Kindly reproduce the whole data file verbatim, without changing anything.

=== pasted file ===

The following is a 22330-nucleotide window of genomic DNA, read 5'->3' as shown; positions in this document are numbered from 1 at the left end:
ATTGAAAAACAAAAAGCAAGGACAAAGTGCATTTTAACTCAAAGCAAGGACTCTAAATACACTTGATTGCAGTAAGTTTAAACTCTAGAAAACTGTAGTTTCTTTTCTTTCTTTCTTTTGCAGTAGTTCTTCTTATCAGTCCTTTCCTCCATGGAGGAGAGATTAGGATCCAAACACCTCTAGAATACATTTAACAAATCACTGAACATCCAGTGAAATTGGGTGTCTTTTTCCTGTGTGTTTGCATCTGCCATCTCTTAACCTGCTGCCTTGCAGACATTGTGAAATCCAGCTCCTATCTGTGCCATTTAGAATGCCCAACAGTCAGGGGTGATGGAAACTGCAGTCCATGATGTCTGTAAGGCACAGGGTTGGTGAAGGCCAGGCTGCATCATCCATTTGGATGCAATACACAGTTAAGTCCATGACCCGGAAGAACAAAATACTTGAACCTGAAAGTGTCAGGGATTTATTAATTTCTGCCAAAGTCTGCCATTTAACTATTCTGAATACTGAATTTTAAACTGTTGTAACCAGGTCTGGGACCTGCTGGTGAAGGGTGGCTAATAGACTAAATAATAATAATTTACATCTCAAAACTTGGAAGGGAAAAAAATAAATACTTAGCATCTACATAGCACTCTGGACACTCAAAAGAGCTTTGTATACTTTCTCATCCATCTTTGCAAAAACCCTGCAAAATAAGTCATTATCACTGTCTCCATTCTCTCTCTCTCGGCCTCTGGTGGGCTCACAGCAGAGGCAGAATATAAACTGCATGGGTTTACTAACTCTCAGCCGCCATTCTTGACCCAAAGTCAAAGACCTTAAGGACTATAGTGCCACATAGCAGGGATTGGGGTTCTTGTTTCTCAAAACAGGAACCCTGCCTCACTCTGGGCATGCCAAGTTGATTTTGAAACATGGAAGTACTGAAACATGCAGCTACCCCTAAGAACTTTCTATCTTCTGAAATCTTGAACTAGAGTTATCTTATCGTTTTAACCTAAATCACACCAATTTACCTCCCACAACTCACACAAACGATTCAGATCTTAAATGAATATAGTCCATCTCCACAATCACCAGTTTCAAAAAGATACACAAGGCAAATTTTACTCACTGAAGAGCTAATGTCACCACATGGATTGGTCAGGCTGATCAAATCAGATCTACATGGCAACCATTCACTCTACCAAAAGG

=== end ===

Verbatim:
The following is a 22330-nucleotide window of genomic DNA, read 5'->3' as shown; positions in this document are numbered from 1 at the left end:
ATTGAAAAACAAAAAGCAAGGACAAAGTGCATTTTAACTCAAAGCAAGGACTCTAAATACACTTGATTGCAGTAAGTTTAAACTCTAGAAAACTGTAGTTTCTTTTCTTTCTTTCTTTTGCAGTAGTTCTTCTTATCAGTCCTTTCCTCCATGGAGGAGAGATTAGGATCCAAACACCTCTAGAATACATTTAACAAATCACTGAACATCCAGTGAAATTGGGTGTCTTTTTCCTGTGTGTTTGCATCTGCCATCTCTTAACCTGCTGCCTTGCAGACATTGTGAAATCCAGCTCCTATCTGTGCCATTTAGAATGCCCAACAGTCAGGGGTGATGGAAACTGCAGTCCATGATGTCTGTAAGGCACAGGGTTGGTGAAGGCCAGGCTGCATCATCCATTTGGATGCAATACACAGTTAAGTCCATGACCCGGAAGAACAAAATACTTGAACCTGAAAGTGTCAGGGATTTATTAATTTCTGCCAAAGTCTGCCATTTAACTATTCTGAATACTGAATTTTAAACTGTTGTAACCAGGTCTGGGACCTGCTGGTGAAGGGTGGCTAATAGACTAAATAATAATAATTTACATCTCAAAACTTGGAAGGGAAAAAAATAAATACTTAGCATCTACATAGCACTCTGGACACTCAAAAGAGCTTTGTATACTTTCTCATCCATCTTTGCAAAAACCCTGCAAAATAAGTCATTATCACTGTCTCCATTCTCTCTCTCTCGGCCTCTGGTGGGCTCACAGCAGAGGCAGAATATAAACTGCATGGGTTTACTAACTCTCAGCCGCCATTCTTGACCCAAAGTCAAAGACCTTAAGGACTATAGTGCCACATAGCAGGGATTGGGGTTCTTGTTTCTCAAAACAGGAACCCTGCCTCACTCTGGGCATGCCAAGTTGATTTTGAAACATGGAAGTACTGAAACATGCAGCTACCCCTAAGAACTTTCTATCTTCTGAAATCTTGAACTAGAGTTATCTTATCGTTTTAACCTAAATCACACCAATTTACCTCCCACAACTCACACAAACGATTCAGATCTTAAATGAATATAGTCCATCTCCACAATCACCAGTTTCAAAAAGATACACAAGGCAAATTTTACTCACTGAAGAGCTAATGTCACCACATGGATTGGTCAGGCTGATCAAATCAGATCTACATGGCAACCATTCACTCTACCAAAAGG